Reproving betimes with sharpness, when moved upon by the Holy Ghost; and then showing forth afterwards an increase of love toward him whom thou hast reproved, lest he esteem thee to be his enemy;
That he may know that thy faithfulness is stronger than the cords of death. (D&C 121:43-44)
Many parents give correction out of frustration and anger rather than out of love. One can tell if his or her actions come from love or from anger. Love is positive and strengthens self-esteem while anger is negative and belittles and destroys the self-image of both the child and the parent.

The Lord emphasized that charity and virtue must be the foundations of our families, and he promised that those families who live as he lived would receive great blessings.
Let thy bowels also be full of charity towards all men, and to the household of faith, and let virtue garnish thy thoughts unceasingly; then shall thy confidence wax strong in the presence of God; and the doctrine of the priesthood shall distil upon thy soul as the dews from heaven.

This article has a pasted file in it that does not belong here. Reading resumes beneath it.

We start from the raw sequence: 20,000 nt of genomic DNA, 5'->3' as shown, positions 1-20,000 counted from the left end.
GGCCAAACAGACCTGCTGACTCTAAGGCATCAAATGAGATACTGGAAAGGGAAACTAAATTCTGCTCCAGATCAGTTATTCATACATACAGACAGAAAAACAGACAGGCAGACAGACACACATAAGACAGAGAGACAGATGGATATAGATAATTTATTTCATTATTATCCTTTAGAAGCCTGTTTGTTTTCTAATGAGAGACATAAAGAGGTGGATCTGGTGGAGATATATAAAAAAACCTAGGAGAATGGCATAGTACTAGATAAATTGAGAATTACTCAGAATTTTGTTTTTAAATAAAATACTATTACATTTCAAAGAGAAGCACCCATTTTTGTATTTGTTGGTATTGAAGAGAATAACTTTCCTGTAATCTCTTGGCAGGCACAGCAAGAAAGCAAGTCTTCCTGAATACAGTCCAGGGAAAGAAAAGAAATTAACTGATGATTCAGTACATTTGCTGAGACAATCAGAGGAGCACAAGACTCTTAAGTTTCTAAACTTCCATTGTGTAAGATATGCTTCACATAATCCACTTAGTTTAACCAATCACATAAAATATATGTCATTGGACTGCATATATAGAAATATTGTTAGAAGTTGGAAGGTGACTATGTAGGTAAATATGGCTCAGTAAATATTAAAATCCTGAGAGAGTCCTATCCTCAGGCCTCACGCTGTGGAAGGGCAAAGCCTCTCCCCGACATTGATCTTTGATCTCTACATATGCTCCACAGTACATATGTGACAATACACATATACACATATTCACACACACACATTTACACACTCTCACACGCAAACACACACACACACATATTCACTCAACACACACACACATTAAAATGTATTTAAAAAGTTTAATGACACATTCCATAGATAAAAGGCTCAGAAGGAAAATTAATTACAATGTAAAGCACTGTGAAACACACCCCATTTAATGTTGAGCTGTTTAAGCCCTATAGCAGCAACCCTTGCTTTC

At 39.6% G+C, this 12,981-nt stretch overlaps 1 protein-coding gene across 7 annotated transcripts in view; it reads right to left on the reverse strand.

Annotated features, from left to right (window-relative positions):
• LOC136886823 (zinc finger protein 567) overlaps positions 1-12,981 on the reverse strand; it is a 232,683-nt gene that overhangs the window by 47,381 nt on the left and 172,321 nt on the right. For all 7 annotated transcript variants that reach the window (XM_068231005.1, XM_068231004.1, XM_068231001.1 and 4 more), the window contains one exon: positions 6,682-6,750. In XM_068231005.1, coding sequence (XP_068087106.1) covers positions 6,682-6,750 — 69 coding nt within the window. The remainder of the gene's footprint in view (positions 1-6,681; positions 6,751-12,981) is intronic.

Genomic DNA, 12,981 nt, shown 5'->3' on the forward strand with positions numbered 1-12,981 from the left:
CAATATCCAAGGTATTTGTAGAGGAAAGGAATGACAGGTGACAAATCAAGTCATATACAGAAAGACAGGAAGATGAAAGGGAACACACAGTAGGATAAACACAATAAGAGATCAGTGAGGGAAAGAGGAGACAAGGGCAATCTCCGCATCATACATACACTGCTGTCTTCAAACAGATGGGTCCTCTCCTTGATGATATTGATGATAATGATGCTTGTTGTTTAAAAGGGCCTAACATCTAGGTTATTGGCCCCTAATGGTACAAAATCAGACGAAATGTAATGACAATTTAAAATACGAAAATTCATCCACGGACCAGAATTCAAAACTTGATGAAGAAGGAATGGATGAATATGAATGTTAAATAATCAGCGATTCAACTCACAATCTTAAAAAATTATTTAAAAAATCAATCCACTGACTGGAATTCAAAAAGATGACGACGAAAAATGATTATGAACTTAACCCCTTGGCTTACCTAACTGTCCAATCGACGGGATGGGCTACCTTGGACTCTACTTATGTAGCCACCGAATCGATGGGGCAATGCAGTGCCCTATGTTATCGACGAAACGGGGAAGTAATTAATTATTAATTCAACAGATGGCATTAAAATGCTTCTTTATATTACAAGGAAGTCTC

The Holy Ghost shall be thy constant companion, and thy scepter an unchanging scepter of righteousness and truth; and thy dominion shall be an everlasting dominion, and without compulsory means it shall flow unto thee forever and ever. (D&C 121:45-46)
Before giving us the counsel on positive parenting skills that we have discussed above from Section 121, the Lord warned us that we might exercise unrighteous control over his children. He first explained that the powers of heaven can only be used in righteous ways.